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36 The Forecasters Plague Lets retum to our analytical friends and look at their chances of success in terms of the inside view. As Table 54 makes clear, the odds of their being correct on their forecasts over any but the shortest periods of time are extremely low, which means the odds of making money consistendy using precise forecasts are almost negligible. As we saw earlier, the Street demands forecasts normally within a range of ±5%. Table 54, taken from our previous analysts forecasting study, shows how slim the probability of getting estimates within this range actually is. Remember, only 29% of forecasts were within this range in any one quarter. The table shows the odds of an analyst hitting the target for 1 quarter. * Kahneman noted it toolc eight more years after that discussion to complete the project. the outside view, the curriculum development expert was just as susceptible to the inside case.* As is now apparent, the inside and outside view draw on dramatically different sources of information, and the processes are poles apart. The outside view ignores the innumerable details of the project at hand (the cornerstone of analysis using the inside view) and makes no attempt to forecast the outcome of the project into the future. Instead, it focuses on the statistics of projects similar to the one being undertaken to garner the odds of success or failure. The basic difference is that, with the outside view, the problem is not treated as unique, but as an instance of a number of similar problems. The outside view could be applied to a large number of the problems weve seen in the past two chapters, including curriculum building, medical, psychiatric or legal diagnosis, as well as forecasting earnings or future stock prices. According to Kahneman, "It should be obvious that when both methods are applied with intelligence and skill the outside view is much more likely to yield a realistic estimate. In general, the future of long and complex undertakings is simply not foreseeable in detail." The number of possible outcomes when dozens or hundreds of factors interact in the marketplace is almost infinite. Even if one could foresee each of the possibilities, the probability of any particular scenario is negligible. Yet this is precisely what the analyst is trying to accomplish with a single, precise prediction.
5% 8 5      Any Surprise  Negative Surprise  Positive Surprise  1 quarter     4 quarters  1/130    10 quarters  1 / 200,000  1/110  1/58  20 quarters  1 / 50 biUion  1 /12,000  1 / 3,400  10% Su rise      Any Surprise  Negative Surprise  Positive Surprise  1 quarter     4 quarters  1/21    10 quarters  1 / 2,000  1/35  1 / 14  20 quarters  1 / 4 million  1 /1,250  1/200 
Source of data: AN Research Corp. (Formerly the research department of Abel Noser Corp.) and I/B/E/S, 19731996. 4 quarters, 10 quarters, and 20 quarters; for all eamings su rises in column 1, negative su rises in column 2, and positive su rises in column 3. It is not reassuring. The odds are staggering against the investor who relies on finetuned eamings estimates. There is only a I in 130 chance that the analysts consensus forecast will be within 5% for any four consecutive quarters. Going longer makes the odds dramatically worse. For any ten consecutive quarters, the odds of finetuning the estimates for a company within this range fall to I in 200,000, and for 20 consecutive quarters, 1 in 50 biUion. To put this in perspective, your odds are ten times greater of being the big winner ofthe New York State Lottery than of pinpointing eamings five years ahead. Few people would put a couple of bucks in a lottery with odds like these, but thousands of investors will play them in the marketplace. Some folks will say, "Who cares if eamings come in above estimates. In fact, Ill applaud." Fair enough. So we asked: what are the chances that you will avoid a 5% negative su rise for 10 to 20 consecutive quarters? Terrible. The investor has only a I in 7 chance of not getting a negative eamings su rise 5% below the consensus forecast after only four quarters. After ten quarters, the chances of not receiving at least one cripphng eamings su rise go down to I in 110, and for 20 quarters, they are 1 in 12,000. Yet, as we have also seen, forecasts often have to Table 54 The Probability Game The Chances of a Stock Surviving Without an Eamings 8 5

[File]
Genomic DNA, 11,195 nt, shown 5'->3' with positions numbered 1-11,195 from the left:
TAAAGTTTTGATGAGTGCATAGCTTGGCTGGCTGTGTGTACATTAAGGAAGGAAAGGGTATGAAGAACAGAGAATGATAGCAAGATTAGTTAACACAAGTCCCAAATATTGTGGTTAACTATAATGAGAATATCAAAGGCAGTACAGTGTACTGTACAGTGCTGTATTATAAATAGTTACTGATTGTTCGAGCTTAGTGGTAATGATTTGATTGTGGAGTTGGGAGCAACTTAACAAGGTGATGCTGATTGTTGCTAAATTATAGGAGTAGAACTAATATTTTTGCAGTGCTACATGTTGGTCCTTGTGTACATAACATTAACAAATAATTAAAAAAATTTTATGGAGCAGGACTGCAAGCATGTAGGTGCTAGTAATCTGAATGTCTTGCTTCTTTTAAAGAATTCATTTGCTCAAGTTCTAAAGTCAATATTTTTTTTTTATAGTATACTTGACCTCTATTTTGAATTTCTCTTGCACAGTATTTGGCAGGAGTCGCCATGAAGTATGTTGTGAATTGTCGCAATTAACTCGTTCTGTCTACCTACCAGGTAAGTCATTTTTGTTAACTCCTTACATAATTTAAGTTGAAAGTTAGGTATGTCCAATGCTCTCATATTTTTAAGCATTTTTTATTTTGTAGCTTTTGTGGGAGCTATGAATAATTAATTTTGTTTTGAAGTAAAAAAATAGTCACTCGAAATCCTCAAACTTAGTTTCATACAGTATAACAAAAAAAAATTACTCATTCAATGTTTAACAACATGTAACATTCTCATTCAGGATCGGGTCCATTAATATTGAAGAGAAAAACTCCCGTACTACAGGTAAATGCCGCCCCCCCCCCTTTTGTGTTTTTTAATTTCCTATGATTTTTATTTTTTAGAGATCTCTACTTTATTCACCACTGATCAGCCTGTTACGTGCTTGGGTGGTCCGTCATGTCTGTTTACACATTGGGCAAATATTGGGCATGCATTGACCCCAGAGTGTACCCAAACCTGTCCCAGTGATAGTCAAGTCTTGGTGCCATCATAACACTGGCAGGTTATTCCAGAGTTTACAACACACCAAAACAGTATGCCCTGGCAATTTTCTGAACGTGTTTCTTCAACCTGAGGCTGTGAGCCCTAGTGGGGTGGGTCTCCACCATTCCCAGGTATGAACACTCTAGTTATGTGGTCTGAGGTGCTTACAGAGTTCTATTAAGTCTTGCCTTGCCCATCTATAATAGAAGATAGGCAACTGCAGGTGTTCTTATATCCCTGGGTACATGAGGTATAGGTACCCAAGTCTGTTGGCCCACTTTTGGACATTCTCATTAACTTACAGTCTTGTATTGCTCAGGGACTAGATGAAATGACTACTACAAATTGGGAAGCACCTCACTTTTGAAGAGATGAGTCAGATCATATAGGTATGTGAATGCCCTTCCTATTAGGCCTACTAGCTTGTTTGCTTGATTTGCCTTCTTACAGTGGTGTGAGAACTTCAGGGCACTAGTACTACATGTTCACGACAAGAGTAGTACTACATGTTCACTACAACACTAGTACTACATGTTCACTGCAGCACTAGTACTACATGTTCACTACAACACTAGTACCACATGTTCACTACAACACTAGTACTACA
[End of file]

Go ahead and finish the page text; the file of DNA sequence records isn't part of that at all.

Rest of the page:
go out a decade or more to justify the high prices at which many companies are trading. Even if we stretched the acceptable forecast band to 10%, which we saw is too imprecise for many stockpickers, the chance of consistently having accurate forecasts is still only 1 in 21 for four quarters, 1 in 2,000 for years, and 1 in 4 million for 5 years. Think about itshould anyone sane want to play against these odds? Yet, as we know, relying on accurate estimates is the way most people play the investment game. Investors who realize the odds will obviously go with them if there is a way to do it, which is exactly what well look at in the next section. What we see here is a classic case of using the inside rather than the outside view. Evidence such as the above strongly supports Kahnemans statement that the outside view is much more likely to yield realistic results. Yet, as Kahneman states, "The inside view is overwhelmingly preferred in forecasting." Looking at the figures above, we might all ask why. The answer, again, is psychological. The natural way a decisionmaker approaches a problem is to focus all of his or her knowledge on the task, concentrating particularly on its unique features. Kahneman noted that a general observation of overconfidence is that, even when forecasters are aware of findings such as the foregoing, they will still use the inside approach, disregarding the outside view, regardless of how strong its statistical documentation. Often, the relevance of the outside view is explicitly denied. Analysts and money managers I have talked to about high error rates repeatedly shrug them off. Usually, the problem is attributed to unreliable information from company managements, extraordinary circumstances, or not having been thorough enough (by failing to integrate even more complex and elusive variables into an analysis already severely overloaded with information). In sum, they ignore the record of forecasting, because they have been taught and believe that investment theory, when executed properly, will yield the precise results that they require. Analysts and money managers seem unable to recognize the problems inherent in forecasting. This situation is not unique to Wall Street. Indeed, the relevance of the statistical calculations inherent in the outside view is usually explicitly denied. Doctors and lawyers often argue against allying statistical odds to particular cases. Sometimes their preference for the inside view is couched in almost moral terms. Thus, the professional will say, "My client or patient is not a statistic, his case is truly unique." Many disciplines implicitiy teach their practitioners that the inside view is the only professional way to come to grips with the unique problems they will meet. The outside view is rejected as a crude analogy from instances that are only superficially similar.